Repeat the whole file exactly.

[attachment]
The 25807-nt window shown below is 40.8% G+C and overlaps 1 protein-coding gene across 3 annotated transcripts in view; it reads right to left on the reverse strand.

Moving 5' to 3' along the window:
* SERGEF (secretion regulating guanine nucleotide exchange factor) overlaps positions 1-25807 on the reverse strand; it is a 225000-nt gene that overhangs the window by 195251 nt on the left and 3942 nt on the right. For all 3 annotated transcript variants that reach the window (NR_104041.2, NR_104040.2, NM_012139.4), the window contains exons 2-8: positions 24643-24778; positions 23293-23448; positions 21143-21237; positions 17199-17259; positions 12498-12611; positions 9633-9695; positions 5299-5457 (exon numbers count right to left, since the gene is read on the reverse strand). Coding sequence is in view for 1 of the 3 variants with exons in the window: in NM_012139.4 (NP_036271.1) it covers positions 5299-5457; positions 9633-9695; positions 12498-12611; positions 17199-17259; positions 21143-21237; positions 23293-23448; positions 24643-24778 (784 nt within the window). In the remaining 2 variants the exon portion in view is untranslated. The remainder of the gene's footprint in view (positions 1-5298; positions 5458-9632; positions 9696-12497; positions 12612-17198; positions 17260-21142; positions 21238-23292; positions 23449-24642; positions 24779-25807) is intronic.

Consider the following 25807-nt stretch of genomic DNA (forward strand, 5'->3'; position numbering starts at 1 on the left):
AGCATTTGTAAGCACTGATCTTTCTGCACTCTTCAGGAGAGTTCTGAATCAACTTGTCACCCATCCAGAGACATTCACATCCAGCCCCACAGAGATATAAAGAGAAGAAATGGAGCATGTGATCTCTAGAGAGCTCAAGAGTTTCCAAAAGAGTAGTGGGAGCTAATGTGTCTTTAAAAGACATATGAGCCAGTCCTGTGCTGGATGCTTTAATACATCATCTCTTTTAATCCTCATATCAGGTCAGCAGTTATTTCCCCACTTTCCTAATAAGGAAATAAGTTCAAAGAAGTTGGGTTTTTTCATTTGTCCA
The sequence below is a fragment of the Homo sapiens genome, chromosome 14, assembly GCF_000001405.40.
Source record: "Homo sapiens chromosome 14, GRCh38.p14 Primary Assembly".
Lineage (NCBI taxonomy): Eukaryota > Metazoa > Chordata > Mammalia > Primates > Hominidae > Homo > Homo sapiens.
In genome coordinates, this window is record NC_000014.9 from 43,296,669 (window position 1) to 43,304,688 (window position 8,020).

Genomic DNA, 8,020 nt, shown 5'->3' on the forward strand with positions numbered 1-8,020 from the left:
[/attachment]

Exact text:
The 25807-nt window shown below is 40.8% G+C and overlaps 1 protein-coding gene across 3 annotated transcripts in view; it reads right to left on the reverse strand.

Moving 5' to 3' along the window:
* SERGEF (secretion regulating guanine nucleotide exchange factor) overlaps positions 1-25807 on the reverse strand; it is a 225000-nt gene that overhangs the window by 195251 nt on the left and 3942 nt on the right. For all 3 annotated transcript variants that reach the window (NR_104041.2, NR_104040.2, NM_012139.4), the window contains exons 2-8: positions 24643-24778; positions 23293-23448; positions 21143-21237; positions 17199-17259; positions 12498-12611; positions 9633-9695; positions 5299-5457 (exon numbers count right to left, since the gene is read on the reverse strand). Coding sequence is in view for 1 of the 3 variants with exons in the window: in NM_012139.4 (NP_036271.1) it covers positions 5299-5457; positions 9633-9695; positions 12498-12611; positions 17199-17259; positions 21143-21237; positions 23293-23448; positions 24643-24778 (784 nt within the window). In the remaining 2 variants the exon portion in view is untranslated. The remainder of the gene's footprint in view (positions 1-5298; positions 5458-9632; positions 9696-12497; positions 12612-17198; positions 17260-21142; positions 21238-23292; positions 23449-24642; positions 24779-25807) is intronic.

Consider the following 25807-nt stretch of genomic DNA (forward strand, 5'->3'; position numbering starts at 1 on the left):
AGCATTTGTAAGCACTGATCTTTCTGCACTCTTCAGGAGAGTTCTGAATCAACTTGTCACCCATCCAGAGACATTCACATCCAGCCCCACAGAGATATAAAGAGAAGAAATGGAGCATGTGATCTCTAGAGAGCTCAAGAGTTTCCAAAAGAGTAGTGGGAGCTAATGTGTCTTTAAAAGACATATGAGCCAGTCCTGTGCTGGATGCTTTAATACATCATCTCTTTTAATCCTCATATCAGGTCAGCAGTTATTTCCCCACTTTCCTAATAAGGAAATAAGTTCAAAGAAGTTGGGTTTTTTCATTTGTCCA
The sequence below is a fragment of the Homo sapiens genome, chromosome 14, assembly GCF_000001405.40.
Source record: "Homo sapiens chromosome 14, GRCh38.p14 Primary Assembly".
Lineage (NCBI taxonomy): Eukaryota > Metazoa > Chordata > Mammalia > Primates > Hominidae > Homo > Homo sapiens.
In genome coordinates, this window is record NC_000014.9 from 43,296,669 (window position 1) to 43,304,688 (window position 8,020).

Genomic DNA, 8,020 nt, shown 5'->3' on the forward strand with positions numbered 1-8,020 from the left: